Quantitative easing was bullish. On this, you have had the assurances of former Federal Reserve Chair Ben S. Bernanke as well as the ocular evidence of rising stock prices, falling commercial real-estate cap rates and tightening credit spreads. Now that the Federal Reserve is supposedly ready to begin to contemplate, even, perhaps, to implement, a plan for reducing the size of its bulging balance sheet, will quantitative tightening not be bearish?
The ocular evidence is still to come, but the official predictions are in. Quantitative tightening will not be bearish, Bernanke’s successors at the Fed insist. In May, Patrick Harker, president of the Federal Reserve Bank of Philadelphia, invoked the image of drying paint. Janet Yellen has approvingly repeated it.
Torsten Slok, chief international economist at Deutsche Bank, begs to challenge such glib assurances. How can it be, he asks, “that QE only has positive effects and reversing QE will have no negative effects?”
The bottom line, Slok goes on, “is that either QE policies have an impact or they don’t. You cannot have it both ways, where a policy only has effects when it is carried out but has no effects when it is removed; that’s like saying that you will only see an impact on the economy when you lower taxes, not when you raise taxes.”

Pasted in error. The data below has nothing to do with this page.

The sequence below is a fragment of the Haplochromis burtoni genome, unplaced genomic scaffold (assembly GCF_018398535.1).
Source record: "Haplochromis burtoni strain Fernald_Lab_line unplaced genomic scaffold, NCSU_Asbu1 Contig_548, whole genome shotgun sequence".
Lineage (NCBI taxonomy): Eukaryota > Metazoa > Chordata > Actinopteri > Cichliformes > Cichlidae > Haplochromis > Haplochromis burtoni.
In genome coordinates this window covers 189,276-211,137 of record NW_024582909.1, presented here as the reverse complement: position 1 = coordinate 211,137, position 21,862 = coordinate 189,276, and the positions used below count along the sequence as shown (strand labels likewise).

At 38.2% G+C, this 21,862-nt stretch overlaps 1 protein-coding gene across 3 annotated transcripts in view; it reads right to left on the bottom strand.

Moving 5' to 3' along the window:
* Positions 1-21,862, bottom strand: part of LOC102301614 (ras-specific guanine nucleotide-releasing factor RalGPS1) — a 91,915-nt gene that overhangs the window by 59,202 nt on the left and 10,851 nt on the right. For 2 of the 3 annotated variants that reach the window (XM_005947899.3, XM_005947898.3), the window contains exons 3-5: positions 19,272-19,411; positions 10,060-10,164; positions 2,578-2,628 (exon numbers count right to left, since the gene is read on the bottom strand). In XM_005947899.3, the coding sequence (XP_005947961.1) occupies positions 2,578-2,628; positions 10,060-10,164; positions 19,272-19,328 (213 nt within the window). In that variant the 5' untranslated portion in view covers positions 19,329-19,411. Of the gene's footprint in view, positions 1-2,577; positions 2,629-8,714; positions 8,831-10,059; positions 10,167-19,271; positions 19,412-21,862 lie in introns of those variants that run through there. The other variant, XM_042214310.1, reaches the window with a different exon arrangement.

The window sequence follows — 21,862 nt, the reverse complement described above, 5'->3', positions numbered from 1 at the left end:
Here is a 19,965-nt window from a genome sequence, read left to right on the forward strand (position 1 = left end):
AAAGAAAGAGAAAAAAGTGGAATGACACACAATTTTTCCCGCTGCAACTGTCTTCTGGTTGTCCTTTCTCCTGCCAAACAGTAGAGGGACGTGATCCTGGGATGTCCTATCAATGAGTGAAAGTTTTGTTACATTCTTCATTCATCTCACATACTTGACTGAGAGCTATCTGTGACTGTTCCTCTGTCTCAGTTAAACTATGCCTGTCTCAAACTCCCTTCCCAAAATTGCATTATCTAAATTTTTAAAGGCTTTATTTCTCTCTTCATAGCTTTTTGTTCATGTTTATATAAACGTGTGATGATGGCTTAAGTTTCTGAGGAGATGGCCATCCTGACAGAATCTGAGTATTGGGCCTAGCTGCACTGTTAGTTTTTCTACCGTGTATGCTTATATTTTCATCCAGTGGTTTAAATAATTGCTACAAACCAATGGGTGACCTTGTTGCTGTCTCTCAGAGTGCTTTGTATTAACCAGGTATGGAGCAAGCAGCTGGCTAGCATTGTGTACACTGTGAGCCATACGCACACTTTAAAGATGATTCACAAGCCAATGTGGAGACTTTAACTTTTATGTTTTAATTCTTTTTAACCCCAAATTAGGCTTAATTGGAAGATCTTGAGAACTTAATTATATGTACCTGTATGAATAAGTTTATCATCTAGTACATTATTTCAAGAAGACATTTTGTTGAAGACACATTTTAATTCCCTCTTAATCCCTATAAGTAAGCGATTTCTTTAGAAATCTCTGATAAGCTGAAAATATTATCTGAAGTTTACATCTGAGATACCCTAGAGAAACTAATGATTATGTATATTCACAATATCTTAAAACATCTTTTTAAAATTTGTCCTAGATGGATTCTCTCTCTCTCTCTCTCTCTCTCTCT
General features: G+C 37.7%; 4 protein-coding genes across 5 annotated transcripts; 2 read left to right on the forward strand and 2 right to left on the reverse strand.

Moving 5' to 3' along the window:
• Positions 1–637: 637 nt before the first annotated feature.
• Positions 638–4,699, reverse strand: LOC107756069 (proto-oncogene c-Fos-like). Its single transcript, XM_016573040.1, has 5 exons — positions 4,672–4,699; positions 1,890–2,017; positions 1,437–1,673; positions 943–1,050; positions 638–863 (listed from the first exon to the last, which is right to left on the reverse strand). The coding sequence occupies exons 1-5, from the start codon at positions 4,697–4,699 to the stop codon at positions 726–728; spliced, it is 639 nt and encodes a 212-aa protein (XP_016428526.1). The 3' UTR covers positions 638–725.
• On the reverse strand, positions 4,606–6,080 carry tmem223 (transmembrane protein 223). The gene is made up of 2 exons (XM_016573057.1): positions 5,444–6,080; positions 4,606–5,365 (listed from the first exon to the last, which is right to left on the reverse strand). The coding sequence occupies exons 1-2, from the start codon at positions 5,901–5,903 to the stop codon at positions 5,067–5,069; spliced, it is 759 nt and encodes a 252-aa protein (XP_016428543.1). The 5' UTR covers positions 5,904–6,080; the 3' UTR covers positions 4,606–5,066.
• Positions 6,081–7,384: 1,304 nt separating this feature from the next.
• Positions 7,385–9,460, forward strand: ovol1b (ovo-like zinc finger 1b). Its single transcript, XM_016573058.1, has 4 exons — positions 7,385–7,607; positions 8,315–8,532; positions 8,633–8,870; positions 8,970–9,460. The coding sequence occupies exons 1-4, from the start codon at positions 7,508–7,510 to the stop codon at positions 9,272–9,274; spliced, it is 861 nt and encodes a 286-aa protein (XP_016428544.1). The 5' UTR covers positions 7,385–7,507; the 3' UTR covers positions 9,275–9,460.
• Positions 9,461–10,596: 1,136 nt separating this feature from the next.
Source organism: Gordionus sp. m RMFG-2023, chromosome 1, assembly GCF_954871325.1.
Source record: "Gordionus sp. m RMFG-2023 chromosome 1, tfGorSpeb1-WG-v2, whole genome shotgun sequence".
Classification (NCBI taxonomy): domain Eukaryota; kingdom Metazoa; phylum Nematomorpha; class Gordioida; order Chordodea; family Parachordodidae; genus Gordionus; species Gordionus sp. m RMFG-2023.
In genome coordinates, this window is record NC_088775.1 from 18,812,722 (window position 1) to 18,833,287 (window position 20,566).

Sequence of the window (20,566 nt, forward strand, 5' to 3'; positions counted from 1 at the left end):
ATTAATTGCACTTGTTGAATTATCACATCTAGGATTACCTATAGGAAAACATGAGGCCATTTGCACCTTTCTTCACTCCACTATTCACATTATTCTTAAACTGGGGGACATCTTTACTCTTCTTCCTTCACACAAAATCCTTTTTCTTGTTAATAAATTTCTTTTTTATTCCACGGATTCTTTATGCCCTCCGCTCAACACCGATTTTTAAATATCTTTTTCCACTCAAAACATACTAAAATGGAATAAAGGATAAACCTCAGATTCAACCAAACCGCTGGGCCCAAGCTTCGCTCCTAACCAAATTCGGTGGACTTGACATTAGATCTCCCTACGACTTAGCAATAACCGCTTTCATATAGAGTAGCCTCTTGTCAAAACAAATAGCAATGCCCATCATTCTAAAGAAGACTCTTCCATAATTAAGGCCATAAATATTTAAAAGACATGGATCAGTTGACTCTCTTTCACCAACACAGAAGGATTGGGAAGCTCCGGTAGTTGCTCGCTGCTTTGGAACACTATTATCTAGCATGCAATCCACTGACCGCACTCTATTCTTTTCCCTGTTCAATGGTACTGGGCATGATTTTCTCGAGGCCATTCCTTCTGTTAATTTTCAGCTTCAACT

Meanwhile, combined monthly asset purchases by the European Central Bank, the Bank of England and the Bank of Japan continue in the neighborhood of $175 billion, Slok points out. So the paint isn’t dry yet — the central bankers are still slathering it on — and the fight for yield continues.
Among the bemused and grateful bystanders to this central-bank-induced food fight is the single-B-rated government of Tajikistan, which expects to issue $500 million or more of 10-year debt at a cost of 7½% to 8% (down from a projected 7½% to 8½% in July), according to its lead underwriters, Raiffeisen Bank and Citicorp. The per capita GDP of the Afghanistan-facing nation tallies to $804.
When the central banks protest that, come time to remove the “stimulus,” you will hardly remember that it was ever there, we visualize someone attempting to pull a tablecloth out from under a setting of crystal. In accordance with the laws of inertia and friction, the knowing trickster pulls down and fast. The uncertain novice timidly will pull slowly, to the accompaniment of breaking glass.
We wonder if the central bankers, disingenuously protesting that quantitative tightening will prove a non-event and slow to begin the process of withdrawal, do not resemble the hesitant novice attempting his first yank of the cloth.